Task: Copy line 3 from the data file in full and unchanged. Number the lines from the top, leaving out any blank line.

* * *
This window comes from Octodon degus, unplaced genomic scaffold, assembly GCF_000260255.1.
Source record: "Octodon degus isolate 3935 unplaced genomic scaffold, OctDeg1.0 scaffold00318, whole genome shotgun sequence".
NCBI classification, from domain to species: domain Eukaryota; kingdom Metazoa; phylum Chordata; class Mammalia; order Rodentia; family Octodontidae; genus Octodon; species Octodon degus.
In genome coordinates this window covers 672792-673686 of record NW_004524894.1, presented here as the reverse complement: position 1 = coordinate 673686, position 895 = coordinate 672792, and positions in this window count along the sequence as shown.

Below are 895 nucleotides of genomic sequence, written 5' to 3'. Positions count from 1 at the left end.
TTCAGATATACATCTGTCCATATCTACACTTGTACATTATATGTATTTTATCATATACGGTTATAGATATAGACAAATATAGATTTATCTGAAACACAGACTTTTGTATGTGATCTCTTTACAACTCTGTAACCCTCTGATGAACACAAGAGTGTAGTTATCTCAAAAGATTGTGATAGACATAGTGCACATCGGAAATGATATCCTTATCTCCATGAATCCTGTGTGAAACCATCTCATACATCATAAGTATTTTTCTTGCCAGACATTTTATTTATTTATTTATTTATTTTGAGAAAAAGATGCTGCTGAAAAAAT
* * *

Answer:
NCBI classification, from domain to species: domain Eukaryota; kingdom Metazoa; phylum Chordata; class Mammalia; order Rodentia; family Octodontidae; genus Octodon; species Octodon degus.